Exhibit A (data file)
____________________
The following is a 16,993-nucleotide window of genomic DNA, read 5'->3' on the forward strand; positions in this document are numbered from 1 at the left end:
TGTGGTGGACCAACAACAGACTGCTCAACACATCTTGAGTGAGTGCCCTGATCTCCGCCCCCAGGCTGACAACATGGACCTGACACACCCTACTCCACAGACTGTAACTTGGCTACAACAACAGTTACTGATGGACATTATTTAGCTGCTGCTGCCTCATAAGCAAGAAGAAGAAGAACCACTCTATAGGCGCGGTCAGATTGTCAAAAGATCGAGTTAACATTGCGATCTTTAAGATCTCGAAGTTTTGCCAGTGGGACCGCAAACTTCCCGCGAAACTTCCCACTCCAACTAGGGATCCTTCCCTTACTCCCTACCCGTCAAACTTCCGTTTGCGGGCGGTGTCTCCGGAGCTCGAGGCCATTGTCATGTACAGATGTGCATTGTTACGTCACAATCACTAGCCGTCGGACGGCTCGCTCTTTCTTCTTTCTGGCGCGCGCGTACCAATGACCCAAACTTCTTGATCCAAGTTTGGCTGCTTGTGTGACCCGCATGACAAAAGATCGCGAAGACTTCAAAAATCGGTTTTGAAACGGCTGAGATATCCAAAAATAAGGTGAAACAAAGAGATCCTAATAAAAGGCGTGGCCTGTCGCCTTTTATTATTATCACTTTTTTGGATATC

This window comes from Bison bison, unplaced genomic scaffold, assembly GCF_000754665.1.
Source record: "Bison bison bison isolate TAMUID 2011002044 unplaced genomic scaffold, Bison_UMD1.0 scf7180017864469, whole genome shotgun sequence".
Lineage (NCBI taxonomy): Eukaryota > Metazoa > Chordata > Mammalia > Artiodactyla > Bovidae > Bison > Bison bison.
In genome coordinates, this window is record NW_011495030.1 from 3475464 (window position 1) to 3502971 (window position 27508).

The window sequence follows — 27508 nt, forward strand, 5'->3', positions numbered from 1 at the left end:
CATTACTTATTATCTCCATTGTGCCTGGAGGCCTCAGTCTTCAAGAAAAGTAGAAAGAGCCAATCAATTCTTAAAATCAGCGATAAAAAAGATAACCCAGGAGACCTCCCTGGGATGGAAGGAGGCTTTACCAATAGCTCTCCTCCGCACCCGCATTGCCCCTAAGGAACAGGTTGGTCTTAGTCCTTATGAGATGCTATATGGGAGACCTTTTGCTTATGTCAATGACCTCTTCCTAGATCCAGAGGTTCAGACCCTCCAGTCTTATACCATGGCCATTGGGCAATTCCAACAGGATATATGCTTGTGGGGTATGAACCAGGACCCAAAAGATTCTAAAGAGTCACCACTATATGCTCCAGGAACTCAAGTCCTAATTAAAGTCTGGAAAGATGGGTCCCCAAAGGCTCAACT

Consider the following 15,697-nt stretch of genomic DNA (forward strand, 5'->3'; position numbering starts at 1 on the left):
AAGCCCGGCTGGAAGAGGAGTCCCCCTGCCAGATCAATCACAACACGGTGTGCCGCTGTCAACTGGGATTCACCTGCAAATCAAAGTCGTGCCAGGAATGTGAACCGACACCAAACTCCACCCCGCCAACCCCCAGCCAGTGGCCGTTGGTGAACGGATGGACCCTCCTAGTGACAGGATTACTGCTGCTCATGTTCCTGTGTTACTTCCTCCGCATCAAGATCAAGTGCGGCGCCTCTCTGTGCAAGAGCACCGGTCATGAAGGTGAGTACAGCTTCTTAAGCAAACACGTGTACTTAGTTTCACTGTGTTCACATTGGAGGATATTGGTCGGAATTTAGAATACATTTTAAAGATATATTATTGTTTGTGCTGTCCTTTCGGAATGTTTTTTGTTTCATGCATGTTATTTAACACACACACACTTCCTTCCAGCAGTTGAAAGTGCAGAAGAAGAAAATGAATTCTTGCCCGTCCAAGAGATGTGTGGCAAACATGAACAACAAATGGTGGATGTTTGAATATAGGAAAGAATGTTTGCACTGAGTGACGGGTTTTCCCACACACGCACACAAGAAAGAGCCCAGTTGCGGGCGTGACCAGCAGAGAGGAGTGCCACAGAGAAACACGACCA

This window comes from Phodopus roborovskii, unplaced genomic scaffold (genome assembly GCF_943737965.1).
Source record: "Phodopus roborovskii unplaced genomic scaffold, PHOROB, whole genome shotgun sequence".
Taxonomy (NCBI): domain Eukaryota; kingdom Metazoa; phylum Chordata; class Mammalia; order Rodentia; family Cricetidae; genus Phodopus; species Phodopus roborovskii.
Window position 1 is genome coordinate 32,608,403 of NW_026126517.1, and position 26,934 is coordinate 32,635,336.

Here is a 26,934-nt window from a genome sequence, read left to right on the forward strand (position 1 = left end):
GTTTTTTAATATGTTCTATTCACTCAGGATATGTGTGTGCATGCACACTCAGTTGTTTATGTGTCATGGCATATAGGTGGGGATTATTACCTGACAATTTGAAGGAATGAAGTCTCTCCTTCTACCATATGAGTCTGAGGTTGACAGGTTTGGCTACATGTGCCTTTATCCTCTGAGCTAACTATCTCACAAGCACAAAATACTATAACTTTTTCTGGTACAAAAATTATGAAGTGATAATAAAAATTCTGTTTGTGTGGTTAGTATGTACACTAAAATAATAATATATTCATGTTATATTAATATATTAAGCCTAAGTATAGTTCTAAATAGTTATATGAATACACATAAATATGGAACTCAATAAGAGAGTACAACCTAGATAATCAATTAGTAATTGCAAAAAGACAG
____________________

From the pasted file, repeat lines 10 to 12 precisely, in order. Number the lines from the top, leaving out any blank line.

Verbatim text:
AAGCCCGGCTGGAAGAGGAGTCCCCCTGCCAGATCAATCACAACACGGTGTGCCGCTGTCAACTGGGATTCACCTGCAAATCAAAGTCGTGCCAGGAATGTGAACCGACACCAAACTCCACCCCGCCAACCCCCAGCCAGTGGCCGTTGGTGAACGGATGGACCCTCCTAGTGACAGGATTACTGCTGCTCATGTTCCTGTGTTACTTCCTCCGCATCAAGATCAAGTGCGGCGCCTCTCTGTGCAAGAGCACCGGTCATGAAGGTGAGTACAGCTTCTTAAGCAAACACGTGTACTTAGTTTCACTGTGTTCACATTGGAGGATATTGGTCGGAATTTAGAATACATTTTAAAGATATATTATTGTTTGTGCTGTCCTTTCGGAATGTTTTTTGTTTCATGCATGTTATTTAACACACACACACTTCCTTCCAGCAGTTGAAAGTGCAGAAGAAGAAAATGAATTCTTGCCCGTCCAAGAGATGTGTGGCAAACATGAACAACAAATGGTGGATGTTTGAATATAGGAAAGAATGTTTGCACTGAGTGACGGGTTTTCCCACACACGCACACAAGAAAGAGCCCAGTTGCGGGCGTGACCAGCAGAGAGGAGTGCCACAGAGAAACACGACCA

This window comes from Phodopus roborovskii, unplaced genomic scaffold (genome assembly GCF_943737965.1).
Source record: "Phodopus roborovskii unplaced genomic scaffold, PHOROB, whole genome shotgun sequence".